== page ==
In December 2018, NVIDIA, the U.S. tech giant, released a hyper-realistic face generator dubbed StyleGAN. This open-source tool is designed to generate new images that mimic real images taken by a photographer. The point of the product is to generate images for commercial use without the "hassle" of working with models and professional photographers.
Real Portraits Downloaded from The StyleGAN System
As you can see, AI is less of a threat than you think. While certainly impressive in some areas, many experts contend it will never supplant a professional photographer’s human eye. What’s more, AI may actually helpphotographers work more efficiently—once they’ve learned how to incorporate it.
TYPES OF AI USED IN PHOTOGRAPHY
Several emerging types of AI is beginning to be incorporated into the photography process. These products include deep learning and long exposure devices and photo editing AI like ON1 Photo Raw 2019 and Skylum.
Deep learning, for instance, is an algorithm from Meero designed to mimic neural networks in the human brain to help a photographer cut down on the “hours making subjective qualitative enhancements to each photograph.” Like StyleGAN, it utilizes a vast photo database to create an “automatic image enhancement pipeline,” or an algorithm that automatically alters lighting, scene semantics, and captures and corrects noise and blur based off the photos in the database.
Meanwhile, there are also AI devices—like long exposures—you can add to your camera set-up. For instance, there’s Arsenal, a smart camera assistant that you put on top of your camera and that can be configured with your smart phone. According to ApogeePhoto.com, “It has many features such as time lapse, focus stacking, sharing to the web and remote release [and] also allows long-exposure or time exposure photos without neutral density (ND) filters.”
While these AI add-ons help with the process of taking the photo, there is even more AI magic to help with editing the photo after its taken. For instance, ON1 Photo Raw 2019 is a picture editor that uses AI to help you apply a mask to your photo—without needing to fiddle around with the tools menu.
The Human Touch Matters In Photography
Clearly, these add-ons can do a lot to speed up the process of taking a quality picture, and while they may seem like a threat to your photography business, they are largely meant to help a novice photographer snap something half-decent. In truth, the results a trained photographer gets will always be better—simply because they are human.
Even the head of the AI Lab at Skylum, Alex Savsunenko, thinks human-made photography is superior. According to artsy.net, Savsunenko said that because the computer will never truly understand the human experience, it will never create a masterpiece.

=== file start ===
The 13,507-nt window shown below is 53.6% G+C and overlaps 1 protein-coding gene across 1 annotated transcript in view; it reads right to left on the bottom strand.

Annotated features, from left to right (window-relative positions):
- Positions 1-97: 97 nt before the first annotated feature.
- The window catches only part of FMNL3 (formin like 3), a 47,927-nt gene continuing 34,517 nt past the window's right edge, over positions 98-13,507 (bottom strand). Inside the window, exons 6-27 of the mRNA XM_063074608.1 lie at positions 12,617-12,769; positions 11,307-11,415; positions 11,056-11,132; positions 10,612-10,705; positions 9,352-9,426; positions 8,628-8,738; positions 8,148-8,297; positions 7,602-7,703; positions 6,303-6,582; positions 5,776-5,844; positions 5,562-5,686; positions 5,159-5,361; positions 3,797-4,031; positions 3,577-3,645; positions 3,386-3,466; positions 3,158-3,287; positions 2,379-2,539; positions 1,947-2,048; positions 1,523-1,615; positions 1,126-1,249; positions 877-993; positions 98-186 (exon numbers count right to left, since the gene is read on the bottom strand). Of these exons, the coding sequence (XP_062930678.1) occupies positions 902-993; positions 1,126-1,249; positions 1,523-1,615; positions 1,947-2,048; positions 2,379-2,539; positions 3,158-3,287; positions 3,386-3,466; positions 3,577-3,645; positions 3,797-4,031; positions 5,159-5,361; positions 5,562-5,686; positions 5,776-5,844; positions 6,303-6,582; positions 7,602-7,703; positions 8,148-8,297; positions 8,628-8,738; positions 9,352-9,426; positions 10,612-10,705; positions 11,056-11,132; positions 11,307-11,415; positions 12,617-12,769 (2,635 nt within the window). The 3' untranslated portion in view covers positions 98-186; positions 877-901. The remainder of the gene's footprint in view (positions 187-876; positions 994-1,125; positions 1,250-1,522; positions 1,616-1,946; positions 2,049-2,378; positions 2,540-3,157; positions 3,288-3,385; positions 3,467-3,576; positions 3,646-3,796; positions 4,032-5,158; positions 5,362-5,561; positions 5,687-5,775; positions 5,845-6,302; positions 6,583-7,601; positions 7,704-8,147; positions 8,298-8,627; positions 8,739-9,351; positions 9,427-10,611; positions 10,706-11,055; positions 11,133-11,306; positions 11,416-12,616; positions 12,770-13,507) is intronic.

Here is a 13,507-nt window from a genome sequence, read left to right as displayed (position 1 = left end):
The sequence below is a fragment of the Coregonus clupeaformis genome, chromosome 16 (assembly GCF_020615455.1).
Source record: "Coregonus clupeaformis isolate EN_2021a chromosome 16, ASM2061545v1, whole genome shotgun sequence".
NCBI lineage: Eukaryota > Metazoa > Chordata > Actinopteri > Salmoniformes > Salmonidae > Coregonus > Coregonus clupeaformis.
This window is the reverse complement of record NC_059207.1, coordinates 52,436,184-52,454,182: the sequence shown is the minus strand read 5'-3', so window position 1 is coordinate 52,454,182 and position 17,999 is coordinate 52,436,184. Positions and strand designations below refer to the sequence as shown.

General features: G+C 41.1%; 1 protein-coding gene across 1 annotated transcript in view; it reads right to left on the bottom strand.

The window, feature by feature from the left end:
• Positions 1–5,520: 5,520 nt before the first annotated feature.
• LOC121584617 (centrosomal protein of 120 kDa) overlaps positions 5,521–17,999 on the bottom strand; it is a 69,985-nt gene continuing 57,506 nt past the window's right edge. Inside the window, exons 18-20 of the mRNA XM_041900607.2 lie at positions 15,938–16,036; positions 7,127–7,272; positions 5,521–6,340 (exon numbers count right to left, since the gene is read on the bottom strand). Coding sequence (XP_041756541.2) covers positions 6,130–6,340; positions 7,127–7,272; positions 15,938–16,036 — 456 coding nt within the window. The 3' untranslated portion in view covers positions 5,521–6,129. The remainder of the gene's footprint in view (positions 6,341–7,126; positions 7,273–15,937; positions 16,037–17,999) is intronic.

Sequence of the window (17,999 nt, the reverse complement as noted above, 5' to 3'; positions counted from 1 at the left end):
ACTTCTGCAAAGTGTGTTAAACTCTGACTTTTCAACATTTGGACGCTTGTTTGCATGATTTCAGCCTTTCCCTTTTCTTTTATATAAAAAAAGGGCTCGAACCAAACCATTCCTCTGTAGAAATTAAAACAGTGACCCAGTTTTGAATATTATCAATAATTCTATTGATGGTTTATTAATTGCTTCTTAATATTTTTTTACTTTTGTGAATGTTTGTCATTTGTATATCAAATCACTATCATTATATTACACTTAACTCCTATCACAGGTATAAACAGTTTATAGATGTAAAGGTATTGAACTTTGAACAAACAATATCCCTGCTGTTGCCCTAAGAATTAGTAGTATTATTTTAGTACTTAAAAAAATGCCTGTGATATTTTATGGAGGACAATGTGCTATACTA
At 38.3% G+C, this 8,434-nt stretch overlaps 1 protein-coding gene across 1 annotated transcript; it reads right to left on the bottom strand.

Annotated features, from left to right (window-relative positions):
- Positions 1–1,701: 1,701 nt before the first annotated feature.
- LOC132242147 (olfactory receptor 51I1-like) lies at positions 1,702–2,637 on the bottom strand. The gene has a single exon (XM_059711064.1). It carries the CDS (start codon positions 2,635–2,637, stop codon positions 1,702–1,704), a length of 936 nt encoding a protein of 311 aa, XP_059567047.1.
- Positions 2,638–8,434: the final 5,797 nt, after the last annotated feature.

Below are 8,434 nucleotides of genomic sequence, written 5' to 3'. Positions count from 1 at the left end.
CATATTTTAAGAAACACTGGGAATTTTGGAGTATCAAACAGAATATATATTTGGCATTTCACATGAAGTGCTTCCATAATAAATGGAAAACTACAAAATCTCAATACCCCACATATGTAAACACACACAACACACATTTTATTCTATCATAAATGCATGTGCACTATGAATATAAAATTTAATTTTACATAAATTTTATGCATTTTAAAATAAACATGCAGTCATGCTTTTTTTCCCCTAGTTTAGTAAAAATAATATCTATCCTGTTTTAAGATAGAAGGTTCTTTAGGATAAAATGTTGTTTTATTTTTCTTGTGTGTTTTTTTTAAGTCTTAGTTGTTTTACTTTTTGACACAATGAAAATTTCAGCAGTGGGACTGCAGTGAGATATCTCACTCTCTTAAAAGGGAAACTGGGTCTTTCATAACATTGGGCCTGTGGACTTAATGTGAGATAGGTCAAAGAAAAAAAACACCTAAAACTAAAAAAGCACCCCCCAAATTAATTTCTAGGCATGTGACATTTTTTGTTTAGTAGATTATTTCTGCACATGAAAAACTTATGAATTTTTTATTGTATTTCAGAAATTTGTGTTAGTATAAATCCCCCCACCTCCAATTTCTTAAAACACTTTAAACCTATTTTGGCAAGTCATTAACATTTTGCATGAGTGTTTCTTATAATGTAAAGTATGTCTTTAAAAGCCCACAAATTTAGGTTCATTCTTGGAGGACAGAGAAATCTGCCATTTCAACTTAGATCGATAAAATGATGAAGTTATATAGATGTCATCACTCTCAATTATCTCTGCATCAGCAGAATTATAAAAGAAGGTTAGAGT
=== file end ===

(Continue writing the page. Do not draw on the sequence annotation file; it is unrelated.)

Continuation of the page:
For an example, Savsunenko dives into the example of the famous photo, 1945’s VJ Day Kiss in Time Square. Only a human, who understood the weight of the war and the poignancy of that moment, he said, would know to take that shot. “Storytelling is still a profoundly human activity,” Savsunenko said.
Along those lines, computers will likely never know how to set a scene or add a prop to tell a specific story for a client—which is the basis of any successful photography business. For instance, say a photographer is asked to do product photography or photography for a scene. The photographer and the client will likely decide on the mood and message they want to portray together, and the photographer will adjust lighting, models, props and more to fit that story—and some improvisation may be involved.
This is where AI falls completely flat. After all, robots carry out a complex series of actions automatically—they cannot act spontaneously, even if the photo session calls for it.
Integrating AI Into Your Photography
Wowing professional-quality photos require more of a human touch than the perfect lighting or contrast that AI provides. But that doesn’t mean a good photographer can’t use some of the technology to their advantage, in conjunction with their keen eye.
While pros usually prefer to do much of the editing and processing in their own particular style, AI can be useful for photo storage and optimization. For instance, Apple and Google both have applications allow you to organize your photos intuitively, so you can sort them for easy deletion and editing, and both Apple and Skylum are developing high resolution photo files that are also helping tackle issues of photo size and storage space.
Hence, there are things in the world of photography AI that can be assets to both amateur and professional photographers. Tutorials—like this one for Arsenal—also make it easy to teach photographers how to apply AI technology in a way that makes sense for them.
“I am happy about AI pressure on photography because it reinforces the importance of non-technical aspects of photography like capturing a peak moment or working closely with your subject to make more profound, metaphorical images.” - Kirk Mastin
If the industry starts to approach AI less as a threat and more like a tool, professional photographers may actually find that it can make their business more efficient and profitable. Still, in the end, a truly great photograph can’t be produced by machine—and likely never will be.